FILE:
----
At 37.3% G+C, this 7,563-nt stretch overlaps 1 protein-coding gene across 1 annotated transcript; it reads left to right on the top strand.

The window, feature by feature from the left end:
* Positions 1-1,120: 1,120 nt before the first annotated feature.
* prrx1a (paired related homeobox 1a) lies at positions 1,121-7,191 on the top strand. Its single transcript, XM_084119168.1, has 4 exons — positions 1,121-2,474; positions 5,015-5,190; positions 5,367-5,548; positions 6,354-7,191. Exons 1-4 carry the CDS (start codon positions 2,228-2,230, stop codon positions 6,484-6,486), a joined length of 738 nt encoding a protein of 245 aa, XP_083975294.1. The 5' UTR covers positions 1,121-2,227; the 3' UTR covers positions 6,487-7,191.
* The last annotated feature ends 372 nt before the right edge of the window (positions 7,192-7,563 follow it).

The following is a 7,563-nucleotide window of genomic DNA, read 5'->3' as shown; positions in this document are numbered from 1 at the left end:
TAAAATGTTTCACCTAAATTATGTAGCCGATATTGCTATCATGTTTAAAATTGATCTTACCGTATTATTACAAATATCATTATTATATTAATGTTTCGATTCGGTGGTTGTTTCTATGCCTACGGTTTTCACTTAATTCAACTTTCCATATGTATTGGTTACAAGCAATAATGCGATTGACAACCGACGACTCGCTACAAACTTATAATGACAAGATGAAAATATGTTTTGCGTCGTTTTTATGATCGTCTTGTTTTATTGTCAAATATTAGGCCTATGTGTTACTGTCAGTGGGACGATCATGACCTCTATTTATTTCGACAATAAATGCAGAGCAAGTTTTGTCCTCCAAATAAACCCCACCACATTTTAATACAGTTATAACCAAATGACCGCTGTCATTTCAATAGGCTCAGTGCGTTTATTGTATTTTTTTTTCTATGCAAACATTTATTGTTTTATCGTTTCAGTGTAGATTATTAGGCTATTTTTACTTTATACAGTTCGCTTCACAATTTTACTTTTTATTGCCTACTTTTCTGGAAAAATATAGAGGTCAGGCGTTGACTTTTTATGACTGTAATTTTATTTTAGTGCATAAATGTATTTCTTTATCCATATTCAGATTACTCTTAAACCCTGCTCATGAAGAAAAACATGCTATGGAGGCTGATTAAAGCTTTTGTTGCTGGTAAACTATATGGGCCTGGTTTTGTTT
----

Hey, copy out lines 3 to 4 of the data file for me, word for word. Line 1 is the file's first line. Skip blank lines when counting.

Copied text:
* Positions 1-1,120: 1,120 nt before the first annotated feature.
* prrx1a (paired related homeobox 1a) lies at positions 1,121-7,191 on the top strand. Its single transcript, XM_084119168.1, has 4 exons — positions 1,121-2,474; positions 5,015-5,190; positions 5,367-5,548; positions 6,354-7,191. Exons 1-4 carry the CDS (start codon positions 2,228-2,230, stop codon positions 6,484-6,486), a joined length of 738 nt encoding a protein of 245 aa, XP_083975294.1. The 5' UTR covers positions 1,121-2,227; the 3' UTR covers positions 6,487-7,191.